“He’s had a steep learning curve, but I think he’s learned a bit about how to negotiate,” says James Thurber, director of the Center for Congressional and Presidential Studies at American University. “He’s tougher now.”
Instead of trying to make nice with congressional Republicans, his team has made clear, Obama will work the opposition from the outside, traveling out into the country more and playing to public opinion. His tech-savvy campaign operation, Obama for America, has morphed into Organizing for Action, an effort to turn his millions of supporters into a digital army that “will work to turn our shared values into legislative action,” as Obama wrote in an e-mail to supporters.
After the frustrations of trying to negotiate with House Speaker John Boehner (R), Obama now seems set to use the bully pulpit to exploit congressional Republicans’ extraordinarily low public approval. Already, the House Republicans’ decision Friday not to extract concessions in exchange for raising the debt ceiling for three months represents a bow to public opinion.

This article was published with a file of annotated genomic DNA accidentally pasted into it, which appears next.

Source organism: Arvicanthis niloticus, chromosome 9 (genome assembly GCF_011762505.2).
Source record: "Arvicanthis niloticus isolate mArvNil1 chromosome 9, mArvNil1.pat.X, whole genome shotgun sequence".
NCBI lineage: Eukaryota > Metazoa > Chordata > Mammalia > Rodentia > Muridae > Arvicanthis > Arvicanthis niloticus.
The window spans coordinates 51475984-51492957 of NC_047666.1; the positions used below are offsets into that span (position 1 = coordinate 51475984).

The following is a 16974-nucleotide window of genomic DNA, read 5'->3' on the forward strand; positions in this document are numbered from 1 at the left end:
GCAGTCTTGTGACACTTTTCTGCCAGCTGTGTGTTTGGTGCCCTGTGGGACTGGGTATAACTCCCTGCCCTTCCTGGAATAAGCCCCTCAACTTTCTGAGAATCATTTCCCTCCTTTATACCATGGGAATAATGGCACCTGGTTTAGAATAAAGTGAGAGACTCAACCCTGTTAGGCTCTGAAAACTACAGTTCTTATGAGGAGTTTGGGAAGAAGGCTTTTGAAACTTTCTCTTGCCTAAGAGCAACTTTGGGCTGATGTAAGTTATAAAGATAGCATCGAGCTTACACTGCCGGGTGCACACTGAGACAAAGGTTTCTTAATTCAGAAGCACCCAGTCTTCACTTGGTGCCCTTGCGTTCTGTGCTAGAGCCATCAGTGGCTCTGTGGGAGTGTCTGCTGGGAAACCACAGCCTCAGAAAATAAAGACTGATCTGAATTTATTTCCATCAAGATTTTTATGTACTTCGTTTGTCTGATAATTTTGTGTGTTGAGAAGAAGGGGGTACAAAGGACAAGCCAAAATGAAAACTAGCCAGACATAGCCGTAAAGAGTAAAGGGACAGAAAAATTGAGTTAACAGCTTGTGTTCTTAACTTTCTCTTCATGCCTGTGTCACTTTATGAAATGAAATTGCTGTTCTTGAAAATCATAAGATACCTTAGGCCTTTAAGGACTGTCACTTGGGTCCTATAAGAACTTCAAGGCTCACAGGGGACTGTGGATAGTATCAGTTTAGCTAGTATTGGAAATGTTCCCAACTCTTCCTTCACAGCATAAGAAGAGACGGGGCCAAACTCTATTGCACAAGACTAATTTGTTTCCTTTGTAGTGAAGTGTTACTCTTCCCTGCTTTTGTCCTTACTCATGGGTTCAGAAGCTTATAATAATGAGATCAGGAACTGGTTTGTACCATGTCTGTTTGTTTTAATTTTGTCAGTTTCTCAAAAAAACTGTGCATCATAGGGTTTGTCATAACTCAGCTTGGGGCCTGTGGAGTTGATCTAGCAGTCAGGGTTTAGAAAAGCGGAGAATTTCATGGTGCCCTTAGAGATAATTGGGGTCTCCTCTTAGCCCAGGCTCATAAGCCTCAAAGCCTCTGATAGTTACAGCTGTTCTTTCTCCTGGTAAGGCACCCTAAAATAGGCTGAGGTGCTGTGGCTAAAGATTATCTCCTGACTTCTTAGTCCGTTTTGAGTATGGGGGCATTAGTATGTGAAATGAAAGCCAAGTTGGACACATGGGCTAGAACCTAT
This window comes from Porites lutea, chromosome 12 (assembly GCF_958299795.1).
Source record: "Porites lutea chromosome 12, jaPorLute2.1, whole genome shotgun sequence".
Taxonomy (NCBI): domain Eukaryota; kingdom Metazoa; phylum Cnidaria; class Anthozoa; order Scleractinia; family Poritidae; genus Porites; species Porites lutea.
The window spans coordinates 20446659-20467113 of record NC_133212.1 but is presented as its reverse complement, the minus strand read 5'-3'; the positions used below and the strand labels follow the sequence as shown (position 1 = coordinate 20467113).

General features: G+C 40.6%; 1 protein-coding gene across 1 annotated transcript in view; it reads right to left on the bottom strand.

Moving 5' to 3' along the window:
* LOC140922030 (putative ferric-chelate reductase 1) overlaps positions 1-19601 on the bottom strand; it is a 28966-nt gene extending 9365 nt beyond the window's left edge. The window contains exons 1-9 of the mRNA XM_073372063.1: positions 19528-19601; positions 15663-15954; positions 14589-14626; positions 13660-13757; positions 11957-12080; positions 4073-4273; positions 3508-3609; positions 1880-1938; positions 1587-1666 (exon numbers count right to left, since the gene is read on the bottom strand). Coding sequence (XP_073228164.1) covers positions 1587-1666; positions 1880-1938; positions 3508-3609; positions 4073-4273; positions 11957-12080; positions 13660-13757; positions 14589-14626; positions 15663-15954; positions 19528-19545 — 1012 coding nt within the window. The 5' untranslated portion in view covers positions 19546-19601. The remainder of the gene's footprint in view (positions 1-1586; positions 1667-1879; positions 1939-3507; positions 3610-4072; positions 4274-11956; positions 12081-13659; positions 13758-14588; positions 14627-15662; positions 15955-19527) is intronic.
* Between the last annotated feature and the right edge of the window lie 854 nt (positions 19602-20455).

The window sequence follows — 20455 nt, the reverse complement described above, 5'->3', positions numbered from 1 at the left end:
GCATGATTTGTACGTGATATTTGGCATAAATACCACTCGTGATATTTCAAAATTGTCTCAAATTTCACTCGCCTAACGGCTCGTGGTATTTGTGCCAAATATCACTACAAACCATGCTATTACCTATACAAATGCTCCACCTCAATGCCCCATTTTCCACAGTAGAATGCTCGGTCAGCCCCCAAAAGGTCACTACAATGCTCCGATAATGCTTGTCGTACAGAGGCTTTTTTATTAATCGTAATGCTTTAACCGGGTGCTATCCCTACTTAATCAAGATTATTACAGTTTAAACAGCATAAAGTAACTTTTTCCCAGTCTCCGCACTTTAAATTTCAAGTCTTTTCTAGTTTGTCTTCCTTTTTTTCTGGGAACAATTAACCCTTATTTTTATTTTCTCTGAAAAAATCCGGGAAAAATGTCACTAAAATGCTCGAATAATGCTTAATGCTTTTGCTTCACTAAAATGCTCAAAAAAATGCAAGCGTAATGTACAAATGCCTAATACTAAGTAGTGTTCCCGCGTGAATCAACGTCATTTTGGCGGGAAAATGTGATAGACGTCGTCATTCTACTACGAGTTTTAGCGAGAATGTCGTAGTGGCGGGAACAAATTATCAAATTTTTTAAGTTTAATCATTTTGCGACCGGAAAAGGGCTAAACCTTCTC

But there are two more “fiscal cliffs” to come on which Obama is in a weaker position – the late-February deadline for deep spending cuts known as the “sequester” and the end of federal spending authority on March 27. Obama also faces longstanding pressure to put entitlement cuts on the table.
The Republican game may be to tie Obama down, as the Lilliputians did to Gulliver, with all the fiscal cliffs. But Obama is still dreaming big. Many agenda items remain from the first term, including immigration reform, climate change, and energy.
“We want our children to live in an America that isn’t burdened by debt, that isn’t weakened by inequality, that isn’t threatened by the destructive power of a warming planet,” he said after his Nov. 6 election victory.